Pretty much since I got this Powerbook, I used an old, battered copy of BBEdit for my text-editing purposes. I quite liked it; I mean, the main thing I liked about it was the whole 9-point Monaco thing. Seriously, for me, text-editing on the Mac meant nine-point Monaco.

It integrated into FTP quite well, but sometimes its PHP syntax highlighting was wanting a little. I couldn’t afford to shell out the $100+ necessary for a copy of BBEdit 8, though.

A couple of weeks back, I realised that, now I was on Tiger, I could try out those text editors I was so interested in previously. The brief chance I had to use Textmate wasn’t enough to get familiar with it, and by the time I had the chance to spend serious time with it, my 28-day trial was up.

So I tried skEdit. And was pleasantly surprised. It has a “site” feature, for managing whole directories and subsequent SFTPing to mirror the structure on a server. It’s smart enough to auto-fill your classes and ids out if there’s a properly-linked CSS file in your site structure. It’s also got excellent code-hinting (wherein it reminds you of syntax for styles or functions), and the auto-completion, once you’re used to it, really speeds up the writing of code.

Add to that good snippet handling, good code tidying, and great auto-indentation, and it’s a really nice editor. The best bit? It’s $20 – for a lifetime licence. My demo ran out yesterday, so I bought myself a licence. I haven’t looked back – it’s been that pleasant an experience, and it’s already proved its worth over three seperate projects. It has some shortcomings – it is, after all, a text editor designed for web development, and doesn’t quite have the featuresets of Textmate or BBEdit. However, that’s all I need; I use a different text editor for note taking and writing, and the rest of my development is web-based. So with that caveat in mind, skEdit comes strongly recommended.

FlickrRSS pics

17 July 2005

Finally, six months after I commented the block out, I’ve got some Flickr pics in the sidebar. Which will hopefully make me updated it more. Scraping courtesy of the surprisingly good flickrRSS.

Doing the dirty

17 July 2005

I finally did it.

Today, I deleted all trace of Movable Type from my webserver. Specifically, MT 2.661 – don’t think I was, like, up-to-date or anything. I kept it on the server to run sideprojects with – and in case WordPress turned out to, like, suck (which it didn’t, though it was touch-and-go for a while).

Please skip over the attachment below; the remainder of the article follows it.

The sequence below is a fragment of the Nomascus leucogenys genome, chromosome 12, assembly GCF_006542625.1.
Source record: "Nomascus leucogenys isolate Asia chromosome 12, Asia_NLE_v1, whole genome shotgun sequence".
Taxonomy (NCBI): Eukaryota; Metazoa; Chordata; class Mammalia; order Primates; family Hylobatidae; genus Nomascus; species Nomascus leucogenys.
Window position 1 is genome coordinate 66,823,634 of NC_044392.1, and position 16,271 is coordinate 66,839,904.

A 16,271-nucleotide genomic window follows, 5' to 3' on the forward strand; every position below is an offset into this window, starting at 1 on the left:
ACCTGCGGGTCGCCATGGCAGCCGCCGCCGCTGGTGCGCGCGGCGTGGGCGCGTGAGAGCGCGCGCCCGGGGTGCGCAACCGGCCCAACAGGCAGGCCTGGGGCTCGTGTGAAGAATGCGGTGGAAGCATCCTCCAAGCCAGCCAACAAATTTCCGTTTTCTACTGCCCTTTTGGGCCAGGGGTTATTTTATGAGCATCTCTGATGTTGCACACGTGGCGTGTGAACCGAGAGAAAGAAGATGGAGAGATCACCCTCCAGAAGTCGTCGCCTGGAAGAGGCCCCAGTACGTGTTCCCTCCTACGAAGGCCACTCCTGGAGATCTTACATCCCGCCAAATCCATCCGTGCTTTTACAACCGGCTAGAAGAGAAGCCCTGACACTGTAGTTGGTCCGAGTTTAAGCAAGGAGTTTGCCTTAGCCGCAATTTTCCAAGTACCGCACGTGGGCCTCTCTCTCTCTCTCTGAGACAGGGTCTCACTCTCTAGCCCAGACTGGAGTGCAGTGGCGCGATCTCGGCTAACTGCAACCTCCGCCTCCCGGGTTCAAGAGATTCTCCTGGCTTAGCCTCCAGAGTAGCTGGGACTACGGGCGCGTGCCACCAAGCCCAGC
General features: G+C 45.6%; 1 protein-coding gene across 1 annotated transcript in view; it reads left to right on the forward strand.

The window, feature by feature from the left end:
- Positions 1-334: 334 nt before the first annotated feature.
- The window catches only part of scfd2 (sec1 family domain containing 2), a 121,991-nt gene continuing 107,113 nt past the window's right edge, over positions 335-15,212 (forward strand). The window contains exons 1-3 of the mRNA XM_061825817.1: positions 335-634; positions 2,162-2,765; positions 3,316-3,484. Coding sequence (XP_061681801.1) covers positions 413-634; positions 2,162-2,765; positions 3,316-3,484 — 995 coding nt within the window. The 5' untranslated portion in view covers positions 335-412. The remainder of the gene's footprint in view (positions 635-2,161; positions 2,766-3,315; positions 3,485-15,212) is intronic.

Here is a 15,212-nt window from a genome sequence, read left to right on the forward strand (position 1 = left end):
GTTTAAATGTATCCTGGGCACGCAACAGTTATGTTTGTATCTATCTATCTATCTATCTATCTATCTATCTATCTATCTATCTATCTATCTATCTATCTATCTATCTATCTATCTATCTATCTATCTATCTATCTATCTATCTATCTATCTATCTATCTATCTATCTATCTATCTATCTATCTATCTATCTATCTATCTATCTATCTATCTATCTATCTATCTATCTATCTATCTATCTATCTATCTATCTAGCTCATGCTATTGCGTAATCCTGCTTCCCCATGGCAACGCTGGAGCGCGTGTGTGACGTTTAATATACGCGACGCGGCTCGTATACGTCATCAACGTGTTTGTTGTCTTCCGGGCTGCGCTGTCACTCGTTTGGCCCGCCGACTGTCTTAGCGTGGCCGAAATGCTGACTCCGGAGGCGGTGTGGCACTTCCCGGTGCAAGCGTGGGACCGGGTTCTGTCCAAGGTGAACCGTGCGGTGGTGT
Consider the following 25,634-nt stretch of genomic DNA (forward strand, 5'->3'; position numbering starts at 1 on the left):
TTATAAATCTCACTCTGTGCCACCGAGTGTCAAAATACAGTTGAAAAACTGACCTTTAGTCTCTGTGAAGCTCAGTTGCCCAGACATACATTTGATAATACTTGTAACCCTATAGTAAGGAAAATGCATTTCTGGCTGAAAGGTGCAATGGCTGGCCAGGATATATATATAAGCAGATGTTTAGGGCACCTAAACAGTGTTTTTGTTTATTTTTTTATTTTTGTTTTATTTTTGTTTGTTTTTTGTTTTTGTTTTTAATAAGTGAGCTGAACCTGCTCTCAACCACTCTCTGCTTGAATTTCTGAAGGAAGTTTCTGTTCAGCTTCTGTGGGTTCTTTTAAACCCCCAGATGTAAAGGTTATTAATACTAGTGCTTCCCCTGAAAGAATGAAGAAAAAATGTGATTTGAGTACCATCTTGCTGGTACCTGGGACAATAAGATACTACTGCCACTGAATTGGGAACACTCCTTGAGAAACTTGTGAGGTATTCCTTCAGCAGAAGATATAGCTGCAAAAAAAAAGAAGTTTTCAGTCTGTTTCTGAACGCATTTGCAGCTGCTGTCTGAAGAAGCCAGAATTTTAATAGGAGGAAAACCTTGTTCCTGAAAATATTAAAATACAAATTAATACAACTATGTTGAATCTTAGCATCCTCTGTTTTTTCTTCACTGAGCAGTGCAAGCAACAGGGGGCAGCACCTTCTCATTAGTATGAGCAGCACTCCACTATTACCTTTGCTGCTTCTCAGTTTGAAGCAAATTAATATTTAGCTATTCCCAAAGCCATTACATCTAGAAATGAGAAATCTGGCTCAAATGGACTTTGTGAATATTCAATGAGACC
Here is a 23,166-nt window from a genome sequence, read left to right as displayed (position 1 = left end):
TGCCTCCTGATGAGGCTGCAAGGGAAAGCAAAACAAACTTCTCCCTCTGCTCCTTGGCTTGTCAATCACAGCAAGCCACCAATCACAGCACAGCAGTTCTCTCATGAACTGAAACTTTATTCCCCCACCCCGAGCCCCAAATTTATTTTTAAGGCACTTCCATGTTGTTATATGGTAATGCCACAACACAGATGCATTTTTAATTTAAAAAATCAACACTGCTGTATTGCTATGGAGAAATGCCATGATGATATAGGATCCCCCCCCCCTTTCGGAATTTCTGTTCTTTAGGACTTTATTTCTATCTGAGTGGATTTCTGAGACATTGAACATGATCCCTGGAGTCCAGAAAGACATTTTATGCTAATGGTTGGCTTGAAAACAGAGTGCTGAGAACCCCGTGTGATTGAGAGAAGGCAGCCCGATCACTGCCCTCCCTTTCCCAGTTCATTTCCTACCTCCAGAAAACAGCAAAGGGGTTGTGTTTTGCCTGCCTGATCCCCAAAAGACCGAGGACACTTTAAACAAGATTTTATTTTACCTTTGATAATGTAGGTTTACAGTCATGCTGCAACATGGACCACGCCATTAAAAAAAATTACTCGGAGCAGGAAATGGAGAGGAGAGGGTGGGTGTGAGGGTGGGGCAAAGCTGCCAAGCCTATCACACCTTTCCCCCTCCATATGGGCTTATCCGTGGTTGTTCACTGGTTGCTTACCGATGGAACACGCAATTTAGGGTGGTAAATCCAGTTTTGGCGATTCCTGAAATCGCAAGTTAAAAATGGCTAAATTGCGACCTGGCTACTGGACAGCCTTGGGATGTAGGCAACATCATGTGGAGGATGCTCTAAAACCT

Bye bye, 11mb comment database, full of adverts for casinos and illicit videos. Bye bye, another seven-odd mb of Perl cgi. I’ll miss you.

I really will. Just because I’m getting rid of it, doesn’t mean I don’t like it. I know that MT3 is streets ahead of the old junk I was running, and as an enterprise blogging/CMSlite application (with a decent templating language), it’s fantastic – and remarkably powerful. Despite the colossal overlap, WordPress serves a slightly different niche; a niche that I mainly fit into, but where I don’t, I’ve got the capability (thanks to new found PHP-fu) to make it fit me.

I moved to MT from Blogger, when I bought this domain, and it was a very good move; I spent the couple of days before my exams revising, and when not revising, trying to wrangle MT into my cgi-bin directory. I swore I’d do it after them, but it seemed so easy, you know?

Fortunately, both turned out OK. But now it’s time to say goodbye to an old friend. My hosting company told me I was over quota, and I needed that 20mb of diskspace gone; I need space for my own systems, projects, applications.

Still, you lasted two years, despite all the trend-hopping around you. That’s got to be good going for any install of a web-app. Right?

Fun with the local webserver this weekend. Having installed MySQL, I promptly set up a local install of WordPress (good) for hackery and tomfoolery. Then I installed myself a copy of Justin Vincent’s ezSQL (handy, even if some of his programming ideas are a little misguided IMHO), and Smarty, and got to work on something I’ve been meaning to work on for a while.